Saturday, 4 May 2013

Springs fire in California: Good preparation, good firefighting and less damage

Springs fire in California: Good preparation, good firefighting and less damage, The Springs Fire near Malibu is the latest uncontrollable fire to engulf California real estate. The fast moving fire broke out 50 miles northwest of Los Angeles and grew to 43 square miles on Friday. Today, three things are helping: Good preparation, improved weather and good firefighting strategy. 900 firefighters are using all the equipment in their arsenal to battle the flames.

This includes such ground equipment as fire engines and bulldozers and air support vehicles like fire suppression helicopters and tankers. According to a May 4 Fox News article, the weather might be of help as humidity levels rise over the weekend.

The fire is in the Camarillo Springs area and it has damaged 15 structures. Thousands more are threatened, so 15 structures is considered a good sign that vastly more damage might be averted. The past week has been plagued with dry conditions, high temperatures and high winds. That weather pattern is expected to change over the weekend as cooler weather and moisture arrives.

Shayne Poindexter is a resident who saw flames within 30 feet of his home. Like many other residents, he is grateful for the work the firefighters have done. He said, "It came pretty close. All of these houses -- these firemen did a tremendous job. Very, very thankful for them."

Building in the rough, brush laden area of Camarillo Springs began 30 years ago. Since then, the area served as a model for how to keep homes from burning in fast moving brush fires. Homes have sprinkler systems and fireproof exteriors. Residents must clear combustible materials to a 100 foot distance from houses. Developers were required to make streets wide enough for emergency vehicles to reach their positions.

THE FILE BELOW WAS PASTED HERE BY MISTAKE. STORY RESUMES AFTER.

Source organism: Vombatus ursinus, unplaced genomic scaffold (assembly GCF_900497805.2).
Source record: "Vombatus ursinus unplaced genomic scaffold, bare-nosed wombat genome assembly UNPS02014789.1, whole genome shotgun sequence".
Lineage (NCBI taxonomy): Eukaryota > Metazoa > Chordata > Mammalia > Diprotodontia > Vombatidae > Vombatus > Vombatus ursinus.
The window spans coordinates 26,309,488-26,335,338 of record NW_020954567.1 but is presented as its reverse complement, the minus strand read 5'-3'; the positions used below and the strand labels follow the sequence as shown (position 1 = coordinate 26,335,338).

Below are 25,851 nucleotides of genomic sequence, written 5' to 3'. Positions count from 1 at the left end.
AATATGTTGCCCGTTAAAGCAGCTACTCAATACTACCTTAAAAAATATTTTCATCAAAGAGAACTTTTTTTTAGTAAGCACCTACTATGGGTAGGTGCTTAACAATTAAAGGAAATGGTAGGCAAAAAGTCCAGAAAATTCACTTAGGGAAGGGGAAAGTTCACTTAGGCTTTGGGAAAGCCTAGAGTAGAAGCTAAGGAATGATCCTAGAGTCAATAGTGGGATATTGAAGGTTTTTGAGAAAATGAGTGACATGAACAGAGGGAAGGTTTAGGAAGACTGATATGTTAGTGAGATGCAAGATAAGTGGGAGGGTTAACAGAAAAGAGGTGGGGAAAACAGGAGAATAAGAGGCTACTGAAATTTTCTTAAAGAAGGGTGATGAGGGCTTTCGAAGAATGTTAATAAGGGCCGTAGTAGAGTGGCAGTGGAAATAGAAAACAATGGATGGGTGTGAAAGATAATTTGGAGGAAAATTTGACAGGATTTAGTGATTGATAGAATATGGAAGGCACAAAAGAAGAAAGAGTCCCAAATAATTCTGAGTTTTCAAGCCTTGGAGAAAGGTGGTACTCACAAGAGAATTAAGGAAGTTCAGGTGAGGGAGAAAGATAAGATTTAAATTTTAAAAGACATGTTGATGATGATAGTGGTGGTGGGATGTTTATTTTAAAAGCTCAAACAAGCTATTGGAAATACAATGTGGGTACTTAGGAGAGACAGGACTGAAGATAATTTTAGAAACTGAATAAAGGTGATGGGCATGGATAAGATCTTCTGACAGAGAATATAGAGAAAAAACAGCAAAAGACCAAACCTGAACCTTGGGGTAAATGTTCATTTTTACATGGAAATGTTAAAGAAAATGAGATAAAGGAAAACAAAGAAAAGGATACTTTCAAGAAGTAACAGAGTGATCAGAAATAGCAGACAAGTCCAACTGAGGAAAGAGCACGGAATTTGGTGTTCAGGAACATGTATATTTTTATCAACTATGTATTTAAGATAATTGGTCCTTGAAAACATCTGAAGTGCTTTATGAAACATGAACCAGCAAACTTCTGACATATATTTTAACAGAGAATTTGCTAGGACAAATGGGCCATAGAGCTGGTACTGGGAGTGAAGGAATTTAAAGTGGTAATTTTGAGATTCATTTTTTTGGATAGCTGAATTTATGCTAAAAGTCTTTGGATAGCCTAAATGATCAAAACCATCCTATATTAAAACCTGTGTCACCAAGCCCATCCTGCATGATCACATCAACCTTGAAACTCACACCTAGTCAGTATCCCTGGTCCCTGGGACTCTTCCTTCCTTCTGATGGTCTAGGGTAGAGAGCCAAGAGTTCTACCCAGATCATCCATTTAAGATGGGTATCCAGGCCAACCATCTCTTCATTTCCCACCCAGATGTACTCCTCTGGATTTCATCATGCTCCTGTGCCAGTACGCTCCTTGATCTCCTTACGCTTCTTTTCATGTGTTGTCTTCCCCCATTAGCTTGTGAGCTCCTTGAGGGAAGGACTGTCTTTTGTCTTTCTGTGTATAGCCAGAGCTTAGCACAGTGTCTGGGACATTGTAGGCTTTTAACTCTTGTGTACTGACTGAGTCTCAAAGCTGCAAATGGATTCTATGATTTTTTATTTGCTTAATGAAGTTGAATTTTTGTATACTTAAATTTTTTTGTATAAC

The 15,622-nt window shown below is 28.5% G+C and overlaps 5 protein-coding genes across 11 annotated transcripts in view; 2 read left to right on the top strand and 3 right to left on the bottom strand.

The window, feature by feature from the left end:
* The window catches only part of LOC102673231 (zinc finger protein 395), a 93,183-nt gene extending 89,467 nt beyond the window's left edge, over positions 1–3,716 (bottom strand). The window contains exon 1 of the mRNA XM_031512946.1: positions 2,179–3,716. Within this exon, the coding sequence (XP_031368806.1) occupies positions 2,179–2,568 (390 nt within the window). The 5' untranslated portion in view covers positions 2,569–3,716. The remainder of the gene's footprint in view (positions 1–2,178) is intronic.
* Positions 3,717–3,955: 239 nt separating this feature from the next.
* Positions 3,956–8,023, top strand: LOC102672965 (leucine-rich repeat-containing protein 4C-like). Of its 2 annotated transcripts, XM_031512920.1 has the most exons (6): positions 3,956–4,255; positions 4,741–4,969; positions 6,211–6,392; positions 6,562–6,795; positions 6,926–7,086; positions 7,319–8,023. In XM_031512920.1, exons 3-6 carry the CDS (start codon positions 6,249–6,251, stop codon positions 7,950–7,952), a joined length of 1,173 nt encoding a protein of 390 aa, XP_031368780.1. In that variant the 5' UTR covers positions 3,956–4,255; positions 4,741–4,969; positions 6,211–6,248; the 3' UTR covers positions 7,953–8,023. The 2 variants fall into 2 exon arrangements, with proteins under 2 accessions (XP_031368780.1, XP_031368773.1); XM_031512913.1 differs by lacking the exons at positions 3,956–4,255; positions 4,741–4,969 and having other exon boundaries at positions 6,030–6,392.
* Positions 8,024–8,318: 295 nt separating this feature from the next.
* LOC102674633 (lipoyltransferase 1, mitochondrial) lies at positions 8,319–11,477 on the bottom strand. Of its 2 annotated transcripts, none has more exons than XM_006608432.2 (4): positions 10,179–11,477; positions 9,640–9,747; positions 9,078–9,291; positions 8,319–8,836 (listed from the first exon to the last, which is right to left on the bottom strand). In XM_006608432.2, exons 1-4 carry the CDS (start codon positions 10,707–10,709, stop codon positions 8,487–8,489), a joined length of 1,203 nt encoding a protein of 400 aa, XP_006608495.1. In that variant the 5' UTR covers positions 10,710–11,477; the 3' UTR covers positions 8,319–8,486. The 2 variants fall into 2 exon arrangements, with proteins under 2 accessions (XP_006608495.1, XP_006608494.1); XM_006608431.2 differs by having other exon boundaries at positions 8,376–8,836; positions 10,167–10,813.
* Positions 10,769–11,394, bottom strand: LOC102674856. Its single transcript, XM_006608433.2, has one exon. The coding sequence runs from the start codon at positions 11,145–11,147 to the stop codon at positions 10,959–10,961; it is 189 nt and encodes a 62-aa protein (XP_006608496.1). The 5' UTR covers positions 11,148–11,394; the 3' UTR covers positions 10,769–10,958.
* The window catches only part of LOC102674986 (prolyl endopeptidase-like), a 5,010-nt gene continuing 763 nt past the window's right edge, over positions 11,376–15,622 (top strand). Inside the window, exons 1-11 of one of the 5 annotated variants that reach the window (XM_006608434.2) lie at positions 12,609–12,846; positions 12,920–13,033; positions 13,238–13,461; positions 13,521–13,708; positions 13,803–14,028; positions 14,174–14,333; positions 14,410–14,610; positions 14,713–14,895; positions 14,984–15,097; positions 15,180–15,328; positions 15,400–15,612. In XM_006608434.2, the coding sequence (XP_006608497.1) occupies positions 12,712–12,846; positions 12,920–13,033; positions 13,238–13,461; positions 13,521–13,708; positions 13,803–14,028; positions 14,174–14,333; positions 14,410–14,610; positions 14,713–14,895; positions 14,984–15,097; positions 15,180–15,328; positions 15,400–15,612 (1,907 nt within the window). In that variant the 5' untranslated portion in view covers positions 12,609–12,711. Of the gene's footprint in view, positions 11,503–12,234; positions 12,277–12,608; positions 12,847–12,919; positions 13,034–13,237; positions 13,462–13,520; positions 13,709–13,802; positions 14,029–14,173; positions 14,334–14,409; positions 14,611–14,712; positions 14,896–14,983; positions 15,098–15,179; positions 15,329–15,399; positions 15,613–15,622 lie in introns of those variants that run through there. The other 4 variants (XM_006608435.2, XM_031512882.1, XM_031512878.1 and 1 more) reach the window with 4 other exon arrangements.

Camarillo Springs residents also clear the brush every few months instead of on a yearly basis. According to a May 3 LA Times article, California Department of Forestry and Fire Protection battalion chief Nick Schuler said the most endangered homes are those with brush buildup within hundreds of feet of the home. County fire marshals throughout the state suggest that homeowners clear brush away from their homes, but many have not done so.

Speaking about the Springs Fire, Schuler said, “We’re in the middle of a lot of structure defense.” The latest southern California report from Cal Fire said that 4,000 homes and 300 commercial properties have been threatened. 15 residences, 15 outbuildings and five commercial properties were damaged.

This should be a reminder to residents of similar areas to clear their brush now and to repeat the process several times this year. Extreme drought conditions and unusually early warm weather has caused western fire danger seasons to start earlier and end later. That pattern is expected to continue for the next few years.

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